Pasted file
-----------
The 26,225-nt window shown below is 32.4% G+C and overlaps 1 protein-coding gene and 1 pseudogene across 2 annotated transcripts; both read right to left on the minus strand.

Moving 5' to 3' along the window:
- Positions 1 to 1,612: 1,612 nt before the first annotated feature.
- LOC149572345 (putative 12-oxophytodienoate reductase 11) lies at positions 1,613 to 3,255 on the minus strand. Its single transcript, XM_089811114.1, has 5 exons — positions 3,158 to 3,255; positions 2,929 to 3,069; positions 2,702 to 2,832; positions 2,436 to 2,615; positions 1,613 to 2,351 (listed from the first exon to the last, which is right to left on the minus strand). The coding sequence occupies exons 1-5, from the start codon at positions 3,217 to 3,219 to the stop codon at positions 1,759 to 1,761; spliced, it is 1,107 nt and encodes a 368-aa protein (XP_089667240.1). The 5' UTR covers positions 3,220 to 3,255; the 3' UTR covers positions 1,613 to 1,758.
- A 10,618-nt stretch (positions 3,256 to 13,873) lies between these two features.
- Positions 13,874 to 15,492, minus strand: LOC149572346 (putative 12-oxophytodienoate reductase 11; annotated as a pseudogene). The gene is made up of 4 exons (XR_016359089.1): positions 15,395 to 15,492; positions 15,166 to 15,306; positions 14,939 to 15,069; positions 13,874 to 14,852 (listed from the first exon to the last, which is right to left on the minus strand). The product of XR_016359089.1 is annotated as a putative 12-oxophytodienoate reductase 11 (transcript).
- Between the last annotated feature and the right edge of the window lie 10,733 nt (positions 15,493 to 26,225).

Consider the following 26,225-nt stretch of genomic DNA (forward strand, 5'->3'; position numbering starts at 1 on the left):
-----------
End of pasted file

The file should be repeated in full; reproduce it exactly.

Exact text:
The 26,225-nt window shown below is 32.4% G+C and overlaps 1 protein-coding gene and 1 pseudogene across 2 annotated transcripts; both read right to left on the minus strand.

Moving 5' to 3' along the window:
- Positions 1 to 1,612: 1,612 nt before the first annotated feature.
- LOC149572345 (putative 12-oxophytodienoate reductase 11) lies at positions 1,613 to 3,255 on the minus strand. Its single transcript, XM_089811114.1, has 5 exons — positions 3,158 to 3,255; positions 2,929 to 3,069; positions 2,702 to 2,832; positions 2,436 to 2,615; positions 1,613 to 2,351 (listed from the first exon to the last, which is right to left on the minus strand). The coding sequence occupies exons 1-5, from the start codon at positions 3,217 to 3,219 to the stop codon at positions 1,759 to 1,761; spliced, it is 1,107 nt and encodes a 368-aa protein (XP_089667240.1). The 5' UTR covers positions 3,220 to 3,255; the 3' UTR covers positions 1,613 to 1,758.
- A 10,618-nt stretch (positions 3,256 to 13,873) lies between these two features.
- Positions 13,874 to 15,492, minus strand: LOC149572346 (putative 12-oxophytodienoate reductase 11; annotated as a pseudogene). The gene is made up of 4 exons (XR_016359089.1): positions 15,395 to 15,492; positions 15,166 to 15,306; positions 14,939 to 15,069; positions 13,874 to 14,852 (listed from the first exon to the last, which is right to left on the minus strand). The product of XR_016359089.1 is annotated as a putative 12-oxophytodienoate reductase 11 (transcript).
- Between the last annotated feature and the right edge of the window lie 10,733 nt (positions 15,493 to 26,225).

Consider the following 26,225-nt stretch of genomic DNA (forward strand, 5'->3'; position numbering starts at 1 on the left):